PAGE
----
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# Large numbers: important differences between English and other European languages

## Writing large numbers: important differences between English and other European languages

The use of decimal separators in British and American English is different than in other European languages. Notice how in both UK and US English a decimal point, and not a comma, is placed as separator before the cents (the fractional part of the decimal number).

• EXAMPLE: (English) EUR 999.50
• AVOID (Dutch): EUR 999,50
• EXAMPLE: (English) EUR 2.5 million
• AVOID (Dutch): EUR 2,5 Miljoen
• EXAMPLE: (English)  €955.99
• AVOID (Dutch): €955,99

NOTE: you will even need to change your settings in Excel sheets to format numbers that use the decimal separator (English) rather than the comma separator (other European languages).

## Grouping of thousands in large numbers

The UT English Style Guide uses commas for digit grouping of thousands

• EXAMPLE: 20,000 (twenty thousand)
• EXAMPLE: 1,000,000 (one million)
• AVOID: 20 000 and 1 000 000 (the use of spaces as separators is sometimes used in both British and American English, so expect to observe this whilst reading English texts)
• AVOID: 20.000 and 1.000.000 (Dutch, German, French – this use of the decimal point can be confusing to the English reader and will not even be recognised as a number in an Excel sheet set to English)

## How much is a billion and a trillion in British English and in American English?

In British English, a billion used to be equivalent to a million million (i.e. 1,000,000,000, 000), while in American English, it has always equated to a thousand million (i.e. 1,000,000,000).

British English has now adopted the American figure, though, so that a billion equals a thousand million in both varieties of English.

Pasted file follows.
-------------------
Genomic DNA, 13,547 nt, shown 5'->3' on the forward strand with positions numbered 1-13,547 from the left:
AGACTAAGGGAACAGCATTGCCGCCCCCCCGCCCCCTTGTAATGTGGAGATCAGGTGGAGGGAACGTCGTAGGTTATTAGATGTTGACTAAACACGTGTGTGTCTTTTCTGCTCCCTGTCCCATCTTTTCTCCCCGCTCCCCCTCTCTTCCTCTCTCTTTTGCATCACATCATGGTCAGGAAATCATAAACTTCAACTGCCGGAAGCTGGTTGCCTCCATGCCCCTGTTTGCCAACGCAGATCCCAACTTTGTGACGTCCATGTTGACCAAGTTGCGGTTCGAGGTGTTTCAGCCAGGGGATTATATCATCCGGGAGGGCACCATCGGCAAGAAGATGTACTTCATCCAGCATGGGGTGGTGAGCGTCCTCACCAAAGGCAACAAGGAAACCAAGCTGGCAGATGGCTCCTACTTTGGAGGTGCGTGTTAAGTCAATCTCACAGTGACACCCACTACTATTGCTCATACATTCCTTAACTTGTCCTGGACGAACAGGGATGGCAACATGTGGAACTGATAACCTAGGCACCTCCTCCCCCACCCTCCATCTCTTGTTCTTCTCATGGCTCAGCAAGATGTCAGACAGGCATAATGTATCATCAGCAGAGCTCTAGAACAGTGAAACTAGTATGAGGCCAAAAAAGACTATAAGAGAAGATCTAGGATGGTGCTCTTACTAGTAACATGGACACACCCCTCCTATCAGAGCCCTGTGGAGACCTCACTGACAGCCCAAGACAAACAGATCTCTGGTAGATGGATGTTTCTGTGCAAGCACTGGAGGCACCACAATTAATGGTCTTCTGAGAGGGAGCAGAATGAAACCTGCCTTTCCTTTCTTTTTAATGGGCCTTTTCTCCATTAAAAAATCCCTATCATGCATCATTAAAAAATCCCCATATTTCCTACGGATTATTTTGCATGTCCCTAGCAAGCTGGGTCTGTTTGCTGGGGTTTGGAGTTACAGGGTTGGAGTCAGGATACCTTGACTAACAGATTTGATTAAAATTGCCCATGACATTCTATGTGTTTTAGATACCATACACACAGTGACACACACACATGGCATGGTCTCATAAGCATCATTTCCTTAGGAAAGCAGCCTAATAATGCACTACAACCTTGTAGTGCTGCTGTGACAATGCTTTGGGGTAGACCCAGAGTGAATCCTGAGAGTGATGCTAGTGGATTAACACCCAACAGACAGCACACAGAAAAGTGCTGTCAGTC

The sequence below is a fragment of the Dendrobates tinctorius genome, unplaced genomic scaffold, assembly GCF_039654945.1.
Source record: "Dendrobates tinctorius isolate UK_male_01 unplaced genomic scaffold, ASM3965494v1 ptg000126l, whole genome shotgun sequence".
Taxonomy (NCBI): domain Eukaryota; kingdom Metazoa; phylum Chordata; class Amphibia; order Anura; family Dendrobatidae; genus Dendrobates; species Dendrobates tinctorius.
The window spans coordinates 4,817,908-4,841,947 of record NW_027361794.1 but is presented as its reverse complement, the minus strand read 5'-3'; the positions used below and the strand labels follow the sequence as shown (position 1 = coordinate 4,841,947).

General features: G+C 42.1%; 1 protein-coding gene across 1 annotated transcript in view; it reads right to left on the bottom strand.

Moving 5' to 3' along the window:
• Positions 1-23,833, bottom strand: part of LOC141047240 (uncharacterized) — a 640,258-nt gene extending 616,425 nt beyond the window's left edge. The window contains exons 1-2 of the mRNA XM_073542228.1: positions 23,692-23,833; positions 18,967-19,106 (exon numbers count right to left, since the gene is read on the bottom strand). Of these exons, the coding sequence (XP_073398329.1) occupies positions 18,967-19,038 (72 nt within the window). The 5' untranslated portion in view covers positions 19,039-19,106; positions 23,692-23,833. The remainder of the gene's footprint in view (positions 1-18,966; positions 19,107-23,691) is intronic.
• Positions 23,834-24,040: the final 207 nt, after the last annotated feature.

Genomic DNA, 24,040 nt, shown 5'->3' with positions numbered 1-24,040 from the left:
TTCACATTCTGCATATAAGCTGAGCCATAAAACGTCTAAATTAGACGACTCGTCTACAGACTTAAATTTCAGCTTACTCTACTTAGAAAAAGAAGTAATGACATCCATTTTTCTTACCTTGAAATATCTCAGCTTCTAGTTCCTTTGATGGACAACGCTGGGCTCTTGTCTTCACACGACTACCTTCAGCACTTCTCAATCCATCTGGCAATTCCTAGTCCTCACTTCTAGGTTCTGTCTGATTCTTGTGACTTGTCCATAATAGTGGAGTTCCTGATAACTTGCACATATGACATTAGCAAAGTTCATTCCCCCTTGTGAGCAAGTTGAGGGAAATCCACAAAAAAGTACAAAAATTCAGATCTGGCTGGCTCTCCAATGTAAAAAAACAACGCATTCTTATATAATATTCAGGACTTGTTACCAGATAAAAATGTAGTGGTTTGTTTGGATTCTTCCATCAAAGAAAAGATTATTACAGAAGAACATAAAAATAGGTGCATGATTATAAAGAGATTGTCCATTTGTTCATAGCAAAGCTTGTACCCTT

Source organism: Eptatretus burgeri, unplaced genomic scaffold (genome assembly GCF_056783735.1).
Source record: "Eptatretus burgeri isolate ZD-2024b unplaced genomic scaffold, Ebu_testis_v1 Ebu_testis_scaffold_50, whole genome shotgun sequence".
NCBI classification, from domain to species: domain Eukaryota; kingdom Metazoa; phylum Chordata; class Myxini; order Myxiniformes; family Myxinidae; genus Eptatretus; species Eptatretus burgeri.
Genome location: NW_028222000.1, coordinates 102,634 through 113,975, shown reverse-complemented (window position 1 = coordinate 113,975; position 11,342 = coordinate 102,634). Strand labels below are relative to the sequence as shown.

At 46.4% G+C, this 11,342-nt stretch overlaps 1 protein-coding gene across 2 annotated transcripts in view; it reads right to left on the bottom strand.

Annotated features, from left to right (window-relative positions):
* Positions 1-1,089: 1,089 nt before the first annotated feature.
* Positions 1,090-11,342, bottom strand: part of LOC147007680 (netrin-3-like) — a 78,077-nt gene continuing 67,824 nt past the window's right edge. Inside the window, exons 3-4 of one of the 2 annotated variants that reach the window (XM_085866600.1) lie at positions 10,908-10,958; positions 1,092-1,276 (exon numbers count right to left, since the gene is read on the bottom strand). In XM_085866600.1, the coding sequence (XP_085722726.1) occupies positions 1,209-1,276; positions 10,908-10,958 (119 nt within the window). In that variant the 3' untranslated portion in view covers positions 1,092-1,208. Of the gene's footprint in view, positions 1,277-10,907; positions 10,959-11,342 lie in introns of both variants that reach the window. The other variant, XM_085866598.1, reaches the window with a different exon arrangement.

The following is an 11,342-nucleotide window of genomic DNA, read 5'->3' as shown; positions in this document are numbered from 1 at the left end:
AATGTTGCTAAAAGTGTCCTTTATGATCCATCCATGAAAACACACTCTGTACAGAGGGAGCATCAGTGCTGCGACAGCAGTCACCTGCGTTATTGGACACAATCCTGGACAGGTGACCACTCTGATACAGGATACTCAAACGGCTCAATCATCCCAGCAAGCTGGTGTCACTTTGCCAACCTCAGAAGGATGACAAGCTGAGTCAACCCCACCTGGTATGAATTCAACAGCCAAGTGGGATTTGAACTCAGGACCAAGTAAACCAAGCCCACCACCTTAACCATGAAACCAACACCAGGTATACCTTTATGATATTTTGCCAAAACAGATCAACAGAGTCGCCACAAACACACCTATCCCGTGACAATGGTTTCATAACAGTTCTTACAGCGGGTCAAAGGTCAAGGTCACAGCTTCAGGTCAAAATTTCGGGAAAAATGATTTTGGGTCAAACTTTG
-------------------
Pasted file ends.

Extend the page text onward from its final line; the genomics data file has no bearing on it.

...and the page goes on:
• EXAMPLE: a billion designates a thousand million, i.e. 1,000,000,000
• AVOID: billion = million million
• AVOID: separating the zeros with spaces or full stops

The same sort of change has taken place with the meaning of trillion. In British English, a trillion used to mean a million million million (ie. 1,000,000,000,000,000,000).

Nowadays, it is generally held to be equivalent to a million million (1,000,000,000,000), as it is in American English.

• EXAMPLE:  Trillion designates a million million ie. 1,000,000,000,000 in British and American English
• AVOID: trillion = million million million
• AVOID: separating the zeros with spaces or full stops

NOTE: the words million, billion and trillion can be combined with figures:

• EXAMPLE:  3,000 million.

## Abbreviating ‘million’ and ‘billion’

The letters m and bn can be used for sums of money to avoid frequent repetitions of million, billion; this applies particularly in tables where space is limited. The abbreviation is preceded by a space

• EXAMPLE:  €230,000 m; \$370,000 bn; £490 bn

Use a combination of a figure and a word for very large round numbers (such as multiple millions/billions etc), or abbreviate it to ‘m’, ‘bn'.

• EXAMPLE: The population of the earth is now 7 billion people.
• EXAMPLE: The population of the earth is now 7bn people.
• EXAMPLE: The budget came in at just under €2m.